On February 9, 2024, the SCC released its decision in Attorney General of Québec, et al. v. Attorney General of Canada, et al., an appeal of a Quebec reference case relating to the constitutionality of An Act respecting First Nation, Inuit and Metis children, youth and families (the “Federal Act“).
Katherine Hensel and Kristie Tsang of Fogler, Rubinoff LLP acted for the intervener, Inuvialuit Regional Corporation (IRC), offering an Inuit and territorial perspective to the legal issues before the SCC. The Court upheld the Federal Act in its entirety as constitutional, including the Federal Act’s:
- imposition of national standards in the delivery of child and family services;
- acknowledgement and affirmation of Indigenous Governing Bodies’ inherent right to self-government and legislative authority over children and family service;
- designation of Indigenous laws as having the force of federal law; and
- declaration of the paramountcy of the Indigenous laws over provincial laws, in the case of inconsistency.
This is a successful result for IRC’s child wellbeing law, Inuvialuit Qitunrariit Inuuniarnikkun Maligaksat, which will ensure that Inuvialuit children, youth, and families are supported wherever they live, for the benefit of Inuvialuit and Inuvialuit culture, and to mitigate and prevent the documented harm caused by non-Inuvialuit and non-Indigenous child welfare practices. This is also welcome news for our Indigenous clients currently engaged in developing their own child wellbeing laws or participating in coordination agreement discussions.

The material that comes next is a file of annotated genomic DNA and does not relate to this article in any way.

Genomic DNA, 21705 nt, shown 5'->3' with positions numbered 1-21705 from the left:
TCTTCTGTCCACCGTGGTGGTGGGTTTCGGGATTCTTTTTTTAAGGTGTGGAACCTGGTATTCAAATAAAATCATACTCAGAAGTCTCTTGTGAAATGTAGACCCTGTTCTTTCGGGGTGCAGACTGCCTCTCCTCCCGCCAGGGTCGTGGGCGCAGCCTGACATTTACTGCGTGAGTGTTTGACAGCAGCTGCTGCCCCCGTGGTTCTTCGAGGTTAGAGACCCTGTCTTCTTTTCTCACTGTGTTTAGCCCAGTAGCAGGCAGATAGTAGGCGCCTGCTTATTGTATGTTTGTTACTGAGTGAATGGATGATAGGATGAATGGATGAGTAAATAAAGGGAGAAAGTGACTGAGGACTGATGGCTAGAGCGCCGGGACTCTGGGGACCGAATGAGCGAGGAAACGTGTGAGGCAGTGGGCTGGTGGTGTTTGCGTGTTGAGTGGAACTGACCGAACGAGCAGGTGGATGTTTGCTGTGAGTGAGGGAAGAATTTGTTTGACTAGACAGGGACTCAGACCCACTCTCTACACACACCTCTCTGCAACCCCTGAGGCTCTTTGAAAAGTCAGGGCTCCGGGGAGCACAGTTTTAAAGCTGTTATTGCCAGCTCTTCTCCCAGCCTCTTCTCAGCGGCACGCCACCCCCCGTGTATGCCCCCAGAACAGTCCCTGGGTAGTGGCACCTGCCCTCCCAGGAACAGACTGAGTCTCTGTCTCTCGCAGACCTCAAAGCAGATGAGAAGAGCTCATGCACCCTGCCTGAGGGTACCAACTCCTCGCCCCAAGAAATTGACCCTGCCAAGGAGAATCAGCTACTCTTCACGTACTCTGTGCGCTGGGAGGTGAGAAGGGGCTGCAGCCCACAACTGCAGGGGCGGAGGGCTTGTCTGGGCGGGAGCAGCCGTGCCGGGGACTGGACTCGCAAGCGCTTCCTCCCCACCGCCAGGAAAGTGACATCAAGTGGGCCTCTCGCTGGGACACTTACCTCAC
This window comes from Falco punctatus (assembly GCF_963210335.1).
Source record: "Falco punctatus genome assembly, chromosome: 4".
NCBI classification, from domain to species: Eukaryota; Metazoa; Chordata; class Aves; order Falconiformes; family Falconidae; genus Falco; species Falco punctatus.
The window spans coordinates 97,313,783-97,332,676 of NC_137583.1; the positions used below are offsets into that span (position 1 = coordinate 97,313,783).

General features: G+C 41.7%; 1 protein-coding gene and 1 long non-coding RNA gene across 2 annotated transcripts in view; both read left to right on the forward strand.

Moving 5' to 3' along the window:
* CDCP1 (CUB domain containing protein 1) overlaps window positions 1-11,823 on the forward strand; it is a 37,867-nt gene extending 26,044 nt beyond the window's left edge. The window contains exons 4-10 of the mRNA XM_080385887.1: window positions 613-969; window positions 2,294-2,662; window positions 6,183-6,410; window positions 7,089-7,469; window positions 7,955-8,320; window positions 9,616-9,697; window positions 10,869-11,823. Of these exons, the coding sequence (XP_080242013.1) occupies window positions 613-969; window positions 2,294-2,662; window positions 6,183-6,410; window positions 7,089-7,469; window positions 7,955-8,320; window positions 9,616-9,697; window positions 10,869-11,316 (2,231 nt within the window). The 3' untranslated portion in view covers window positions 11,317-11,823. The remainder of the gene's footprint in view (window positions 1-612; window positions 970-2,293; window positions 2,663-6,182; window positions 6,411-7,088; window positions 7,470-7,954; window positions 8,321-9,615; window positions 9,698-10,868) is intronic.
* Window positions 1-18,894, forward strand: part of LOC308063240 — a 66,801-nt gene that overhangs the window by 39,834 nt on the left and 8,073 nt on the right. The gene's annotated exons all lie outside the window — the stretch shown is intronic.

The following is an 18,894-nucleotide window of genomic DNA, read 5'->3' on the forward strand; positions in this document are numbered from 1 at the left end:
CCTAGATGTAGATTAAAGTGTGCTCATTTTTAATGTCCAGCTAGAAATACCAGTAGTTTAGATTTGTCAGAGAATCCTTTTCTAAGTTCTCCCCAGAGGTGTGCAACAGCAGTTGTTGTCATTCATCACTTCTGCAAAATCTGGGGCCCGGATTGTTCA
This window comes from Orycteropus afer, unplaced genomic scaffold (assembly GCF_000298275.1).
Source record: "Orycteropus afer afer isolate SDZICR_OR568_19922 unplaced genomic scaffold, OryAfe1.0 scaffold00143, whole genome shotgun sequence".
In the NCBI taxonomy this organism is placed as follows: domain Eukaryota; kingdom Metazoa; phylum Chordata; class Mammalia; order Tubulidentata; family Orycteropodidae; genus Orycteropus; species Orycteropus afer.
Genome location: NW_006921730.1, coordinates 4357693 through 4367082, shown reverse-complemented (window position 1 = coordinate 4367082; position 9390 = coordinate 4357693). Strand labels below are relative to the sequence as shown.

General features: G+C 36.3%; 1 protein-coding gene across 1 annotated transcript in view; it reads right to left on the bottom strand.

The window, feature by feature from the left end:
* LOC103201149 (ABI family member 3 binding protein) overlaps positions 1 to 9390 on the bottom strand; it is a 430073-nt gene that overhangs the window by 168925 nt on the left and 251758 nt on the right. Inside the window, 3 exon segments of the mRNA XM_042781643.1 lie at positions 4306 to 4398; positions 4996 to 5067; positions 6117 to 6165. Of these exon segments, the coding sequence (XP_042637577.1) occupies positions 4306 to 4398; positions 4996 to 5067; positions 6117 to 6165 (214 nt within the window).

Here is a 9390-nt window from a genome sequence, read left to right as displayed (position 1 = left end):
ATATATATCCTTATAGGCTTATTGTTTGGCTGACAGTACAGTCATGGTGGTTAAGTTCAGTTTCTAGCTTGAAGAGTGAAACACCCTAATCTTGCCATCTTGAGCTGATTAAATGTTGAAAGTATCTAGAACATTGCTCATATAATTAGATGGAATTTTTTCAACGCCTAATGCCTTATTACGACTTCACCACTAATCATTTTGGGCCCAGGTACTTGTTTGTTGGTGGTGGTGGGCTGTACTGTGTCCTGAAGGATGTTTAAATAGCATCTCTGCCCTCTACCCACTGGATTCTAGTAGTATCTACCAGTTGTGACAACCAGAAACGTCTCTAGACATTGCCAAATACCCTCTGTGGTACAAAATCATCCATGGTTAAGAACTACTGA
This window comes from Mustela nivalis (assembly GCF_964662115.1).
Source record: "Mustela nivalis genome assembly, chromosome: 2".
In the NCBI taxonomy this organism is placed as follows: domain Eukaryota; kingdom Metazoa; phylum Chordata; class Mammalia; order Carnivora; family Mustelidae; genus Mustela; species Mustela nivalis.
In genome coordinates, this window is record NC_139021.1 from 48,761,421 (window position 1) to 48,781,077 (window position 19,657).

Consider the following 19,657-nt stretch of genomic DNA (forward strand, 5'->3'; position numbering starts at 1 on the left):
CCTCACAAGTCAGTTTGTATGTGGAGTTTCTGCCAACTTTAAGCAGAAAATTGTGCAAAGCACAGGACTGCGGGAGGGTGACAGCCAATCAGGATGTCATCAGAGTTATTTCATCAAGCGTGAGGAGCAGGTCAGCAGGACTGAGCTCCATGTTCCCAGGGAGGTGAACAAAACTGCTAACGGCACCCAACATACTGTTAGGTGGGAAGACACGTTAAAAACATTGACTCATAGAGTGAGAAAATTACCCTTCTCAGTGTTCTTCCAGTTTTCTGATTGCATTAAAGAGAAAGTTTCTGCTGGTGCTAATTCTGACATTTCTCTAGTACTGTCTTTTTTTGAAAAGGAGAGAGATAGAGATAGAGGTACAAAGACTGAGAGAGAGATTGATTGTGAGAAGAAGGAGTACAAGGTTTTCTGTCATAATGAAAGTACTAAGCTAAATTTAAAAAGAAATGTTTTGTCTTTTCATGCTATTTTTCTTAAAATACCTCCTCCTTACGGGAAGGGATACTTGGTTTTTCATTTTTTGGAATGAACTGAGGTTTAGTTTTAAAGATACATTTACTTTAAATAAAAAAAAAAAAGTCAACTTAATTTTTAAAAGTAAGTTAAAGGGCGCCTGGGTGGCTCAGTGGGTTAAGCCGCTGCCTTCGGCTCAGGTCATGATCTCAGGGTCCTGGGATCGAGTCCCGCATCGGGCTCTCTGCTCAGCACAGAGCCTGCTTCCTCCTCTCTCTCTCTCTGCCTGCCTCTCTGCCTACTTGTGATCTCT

While the SCC refrained from commenting directly on the existence, scope, and extent of a s. 35 Aboriginal right to self-government, it confirmed that it remains open to Parliament to do so and act in accordance with that position. Stay tuned for an article on what this means going forward for Indigenous governing bodies and the child and family services sector